You may note that seven cards to eight players plus four burn cards makes 60 cards, and there are only 52 in the deck. In most games this is not a problem because several players will have folded in early betting rounds. But there are certainly low-stakes home games where few if any players fold. If this is the case in your game, you may want to limit the game to seven players. In strip poker, sometimes no one will ever fold. It is like they could care less about winning and more about getting naked. If the deck does become exhausted during play, previously-dealt burn cards can be used when only a few cards are needed to complete the deal. If even those are not sufficient, then on the final round instead of dealing a down card to each player, a single community card is dealt to the center of the table, and is shared by everyone (that is, each player treats it as his seventh card). Under no circumstances can any discarded card from a folded hand be "recycled" for later use. Unlike draw poker, where no cards are ever seen before showdown, stud poker players use the information they get from face-up cards to make strategic decisions, and so a player who sees a certain card folded is entitled to make decisions knowing that the card will never appear in another opponent's hand.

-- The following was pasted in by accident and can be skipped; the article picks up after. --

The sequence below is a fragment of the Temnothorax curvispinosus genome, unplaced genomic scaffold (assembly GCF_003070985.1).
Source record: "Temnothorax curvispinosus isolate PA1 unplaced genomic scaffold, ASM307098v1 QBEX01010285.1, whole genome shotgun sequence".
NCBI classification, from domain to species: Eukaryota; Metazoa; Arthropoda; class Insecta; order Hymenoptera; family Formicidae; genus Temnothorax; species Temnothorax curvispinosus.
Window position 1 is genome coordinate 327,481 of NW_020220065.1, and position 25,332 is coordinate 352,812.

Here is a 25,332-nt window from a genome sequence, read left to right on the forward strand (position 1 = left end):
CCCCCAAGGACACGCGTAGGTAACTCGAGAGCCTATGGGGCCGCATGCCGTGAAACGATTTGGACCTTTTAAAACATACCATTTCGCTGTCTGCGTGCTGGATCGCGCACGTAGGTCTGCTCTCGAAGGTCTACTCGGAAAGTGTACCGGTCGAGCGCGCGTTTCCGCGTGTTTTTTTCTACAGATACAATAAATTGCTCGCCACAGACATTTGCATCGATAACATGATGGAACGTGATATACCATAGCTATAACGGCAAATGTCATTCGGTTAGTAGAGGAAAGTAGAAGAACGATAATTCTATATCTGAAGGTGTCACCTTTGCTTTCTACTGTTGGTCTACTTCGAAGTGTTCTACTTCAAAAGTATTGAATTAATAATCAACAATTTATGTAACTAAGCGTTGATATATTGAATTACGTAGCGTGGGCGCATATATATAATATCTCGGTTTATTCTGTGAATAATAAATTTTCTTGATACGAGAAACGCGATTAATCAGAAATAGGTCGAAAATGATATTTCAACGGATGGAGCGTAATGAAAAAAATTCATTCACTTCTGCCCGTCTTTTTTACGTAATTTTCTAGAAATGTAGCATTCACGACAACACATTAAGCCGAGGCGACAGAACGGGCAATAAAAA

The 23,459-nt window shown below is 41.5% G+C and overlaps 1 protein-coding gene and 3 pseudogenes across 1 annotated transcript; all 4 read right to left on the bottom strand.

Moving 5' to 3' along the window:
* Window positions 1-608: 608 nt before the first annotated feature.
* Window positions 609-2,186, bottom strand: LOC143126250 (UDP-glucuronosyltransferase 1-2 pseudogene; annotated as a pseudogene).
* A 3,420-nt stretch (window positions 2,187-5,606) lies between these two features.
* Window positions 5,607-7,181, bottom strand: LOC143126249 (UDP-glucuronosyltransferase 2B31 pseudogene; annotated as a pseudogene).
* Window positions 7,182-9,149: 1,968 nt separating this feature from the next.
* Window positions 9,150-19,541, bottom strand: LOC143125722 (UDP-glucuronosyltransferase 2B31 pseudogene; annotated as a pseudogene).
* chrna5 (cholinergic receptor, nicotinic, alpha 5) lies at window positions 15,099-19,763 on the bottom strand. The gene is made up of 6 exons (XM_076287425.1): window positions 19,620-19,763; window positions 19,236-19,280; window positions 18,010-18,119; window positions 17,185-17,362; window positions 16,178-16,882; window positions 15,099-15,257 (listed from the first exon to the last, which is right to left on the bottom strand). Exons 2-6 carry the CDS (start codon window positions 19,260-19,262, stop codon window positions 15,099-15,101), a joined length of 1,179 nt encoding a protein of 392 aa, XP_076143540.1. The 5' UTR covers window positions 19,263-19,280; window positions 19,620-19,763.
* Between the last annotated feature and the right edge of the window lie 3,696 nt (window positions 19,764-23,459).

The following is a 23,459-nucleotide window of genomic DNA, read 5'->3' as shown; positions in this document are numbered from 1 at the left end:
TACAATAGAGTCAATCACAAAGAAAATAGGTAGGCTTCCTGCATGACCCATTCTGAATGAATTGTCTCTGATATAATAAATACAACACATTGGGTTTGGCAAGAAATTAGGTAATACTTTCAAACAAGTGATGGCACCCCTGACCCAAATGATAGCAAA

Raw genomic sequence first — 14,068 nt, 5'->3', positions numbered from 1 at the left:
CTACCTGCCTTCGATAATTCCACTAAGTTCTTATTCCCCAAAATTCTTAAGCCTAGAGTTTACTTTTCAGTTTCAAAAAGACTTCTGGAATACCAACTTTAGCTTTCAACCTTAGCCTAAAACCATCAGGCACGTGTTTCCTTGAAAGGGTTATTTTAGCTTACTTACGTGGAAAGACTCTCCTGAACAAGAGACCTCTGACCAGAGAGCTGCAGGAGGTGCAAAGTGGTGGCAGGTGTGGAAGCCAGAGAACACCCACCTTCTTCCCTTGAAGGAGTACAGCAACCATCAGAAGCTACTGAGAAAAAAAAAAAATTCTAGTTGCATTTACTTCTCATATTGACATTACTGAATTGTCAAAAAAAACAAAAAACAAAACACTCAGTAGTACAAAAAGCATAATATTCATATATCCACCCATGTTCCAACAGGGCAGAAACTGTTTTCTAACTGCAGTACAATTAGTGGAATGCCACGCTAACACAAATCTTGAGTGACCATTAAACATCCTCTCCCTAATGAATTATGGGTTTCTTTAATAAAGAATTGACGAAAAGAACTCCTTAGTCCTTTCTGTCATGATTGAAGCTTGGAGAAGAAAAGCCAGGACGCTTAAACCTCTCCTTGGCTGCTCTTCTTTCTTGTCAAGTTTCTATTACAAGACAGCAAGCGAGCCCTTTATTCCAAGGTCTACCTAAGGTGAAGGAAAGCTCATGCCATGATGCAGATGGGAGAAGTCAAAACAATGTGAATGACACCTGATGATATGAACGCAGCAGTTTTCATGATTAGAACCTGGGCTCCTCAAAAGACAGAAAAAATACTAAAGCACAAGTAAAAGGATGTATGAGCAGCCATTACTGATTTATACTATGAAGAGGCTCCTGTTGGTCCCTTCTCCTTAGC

Strip Poker - Stud Poker - Seven Card Stud

The sample deal below assumes that a game is being played by four players: Alice (looks good stripping), who is dealing in the examples; Bob(who I hope wins ever hand), who is sitting to her left; Carol to his left; and David to Carol's left.